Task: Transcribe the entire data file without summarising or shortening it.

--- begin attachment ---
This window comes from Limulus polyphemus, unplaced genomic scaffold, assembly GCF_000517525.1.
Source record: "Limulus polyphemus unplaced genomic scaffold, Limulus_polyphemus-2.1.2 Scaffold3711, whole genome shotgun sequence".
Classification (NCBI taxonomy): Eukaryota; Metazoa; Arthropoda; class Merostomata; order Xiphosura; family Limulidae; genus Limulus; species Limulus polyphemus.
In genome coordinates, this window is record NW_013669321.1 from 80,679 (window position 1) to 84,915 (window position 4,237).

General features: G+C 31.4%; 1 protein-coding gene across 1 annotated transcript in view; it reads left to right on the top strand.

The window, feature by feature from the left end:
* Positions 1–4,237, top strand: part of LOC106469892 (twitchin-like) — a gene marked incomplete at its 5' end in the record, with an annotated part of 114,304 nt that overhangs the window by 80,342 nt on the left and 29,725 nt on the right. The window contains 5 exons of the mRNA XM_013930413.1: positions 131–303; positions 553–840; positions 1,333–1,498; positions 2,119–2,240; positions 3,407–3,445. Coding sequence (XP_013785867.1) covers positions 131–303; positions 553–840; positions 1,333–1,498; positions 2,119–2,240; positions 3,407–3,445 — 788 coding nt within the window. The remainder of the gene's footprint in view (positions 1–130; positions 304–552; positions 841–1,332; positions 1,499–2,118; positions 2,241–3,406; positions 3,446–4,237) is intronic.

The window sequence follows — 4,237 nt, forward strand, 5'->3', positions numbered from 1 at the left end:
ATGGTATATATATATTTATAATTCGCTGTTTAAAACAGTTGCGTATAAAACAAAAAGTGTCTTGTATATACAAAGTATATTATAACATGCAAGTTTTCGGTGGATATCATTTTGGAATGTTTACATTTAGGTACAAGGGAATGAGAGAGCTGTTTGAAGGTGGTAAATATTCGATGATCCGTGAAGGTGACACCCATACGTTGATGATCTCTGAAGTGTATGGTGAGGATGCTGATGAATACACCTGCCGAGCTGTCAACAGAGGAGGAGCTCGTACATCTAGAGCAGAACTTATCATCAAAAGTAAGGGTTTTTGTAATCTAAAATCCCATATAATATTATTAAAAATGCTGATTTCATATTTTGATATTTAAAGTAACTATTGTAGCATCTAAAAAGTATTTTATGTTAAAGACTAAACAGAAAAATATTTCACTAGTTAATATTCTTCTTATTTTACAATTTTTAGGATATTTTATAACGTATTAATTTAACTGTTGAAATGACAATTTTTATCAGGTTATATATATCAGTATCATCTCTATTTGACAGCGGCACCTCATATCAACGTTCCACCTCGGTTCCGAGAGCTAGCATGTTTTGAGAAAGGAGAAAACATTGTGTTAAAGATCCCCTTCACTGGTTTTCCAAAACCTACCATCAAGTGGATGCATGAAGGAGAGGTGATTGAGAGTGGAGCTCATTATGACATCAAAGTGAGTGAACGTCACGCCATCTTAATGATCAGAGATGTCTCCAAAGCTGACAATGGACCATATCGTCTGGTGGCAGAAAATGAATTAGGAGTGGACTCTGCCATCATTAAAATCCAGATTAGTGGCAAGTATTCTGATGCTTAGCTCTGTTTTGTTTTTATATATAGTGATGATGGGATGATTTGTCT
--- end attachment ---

This window comes from Limulus polyphemus, unplaced genomic scaffold, assembly GCF_000517525.1.
Source record: "Limulus polyphemus unplaced genomic scaffold, Limulus_polyphemus-2.1.2 Scaffold3711, whole genome shotgun sequence".
Classification (NCBI taxonomy): Eukaryota; Metazoa; Arthropoda; class Merostomata; order Xiphosura; family Limulidae; genus Limulus; species Limulus polyphemus.
In genome coordinates, this window is record NW_013669321.1 from 80,679 (window position 1) to 84,915 (window position 4,237).

General features: G+C 31.4%; 1 protein-coding gene across 1 annotated transcript in view; it reads left to right on the top strand.

The window, feature by feature from the left end:
* Positions 1–4,237, top strand: part of LOC106469892 (twitchin-like) — a gene marked incomplete at its 5' end in the record, with an annotated part of 114,304 nt that overhangs the window by 80,342 nt on the left and 29,725 nt on the right. The window contains 5 exons of the mRNA XM_013930413.1: positions 131–303; positions 553–840; positions 1,333–1,498; positions 2,119–2,240; positions 3,407–3,445. Coding sequence (XP_013785867.1) covers positions 131–303; positions 553–840; positions 1,333–1,498; positions 2,119–2,240; positions 3,407–3,445 — 788 coding nt within the window. The remainder of the gene's footprint in view (positions 1–130; positions 304–552; positions 841–1,332; positions 1,499–2,118; positions 2,241–3,406; positions 3,446–4,237) is intronic.

The window sequence follows — 4,237 nt, forward strand, 5'->3', positions numbered from 1 at the left end:
ATGGTATATATATATTTATAATTCGCTGTTTAAAACAGTTGCGTATAAAACAAAAAGTGTCTTGTATATACAAAGTATATTATAACATGCAAGTTTTCGGTGGATATCATTTTGGAATGTTTACATTTAGGTACAAGGGAATGAGAGAGCTGTTTGAAGGTGGTAAATATTCGATGATCCGTGAAGGTGACACCCATACGTTGATGATCTCTGAAGTGTATGGTGAGGATGCTGATGAATACACCTGCCGAGCTGTCAACAGAGGAGGAGCTCGTACATCTAGAGCAGAACTTATCATCAAAAGTAAGGGTTTTTGTAATCTAAAATCCCATATAATATTATTAAAAATGCTGATTTCATATTTTGATATTTAAAGTAACTATTGTAGCATCTAAAAAGTATTTTATGTTAAAGACTAAACAGAAAAATATTTCACTAGTTAATATTCTTCTTATTTTACAATTTTTAGGATATTTTATAACGTATTAATTTAACTGTTGAAATGACAATTTTTATCAGGTTATATATATCAGTATCATCTCTATTTGACAGCGGCACCTCATATCAACGTTCCACCTCGGTTCCGAGAGCTAGCATGTTTTGAGAAAGGAGAAAACATTGTGTTAAAGATCCCCTTCACTGGTTTTCCAAAACCTACCATCAAGTGGATGCATGAAGGAGAGGTGATTGAGAGTGGAGCTCATTATGACATCAAAGTGAGTGAACGTCACGCCATCTTAATGATCAGAGATGTCTCCAAAGCTGACAATGGACCATATCGTCTGGTGGCAGAAAATGAATTAGGAGTGGACTCTGCCATCATTAAAATCCAGATTAGTGGCAAGTATTCTGATGCTTAGCTCTGTTTTGTTTTTATATATAGTGATGATGGGATGATTTGTCT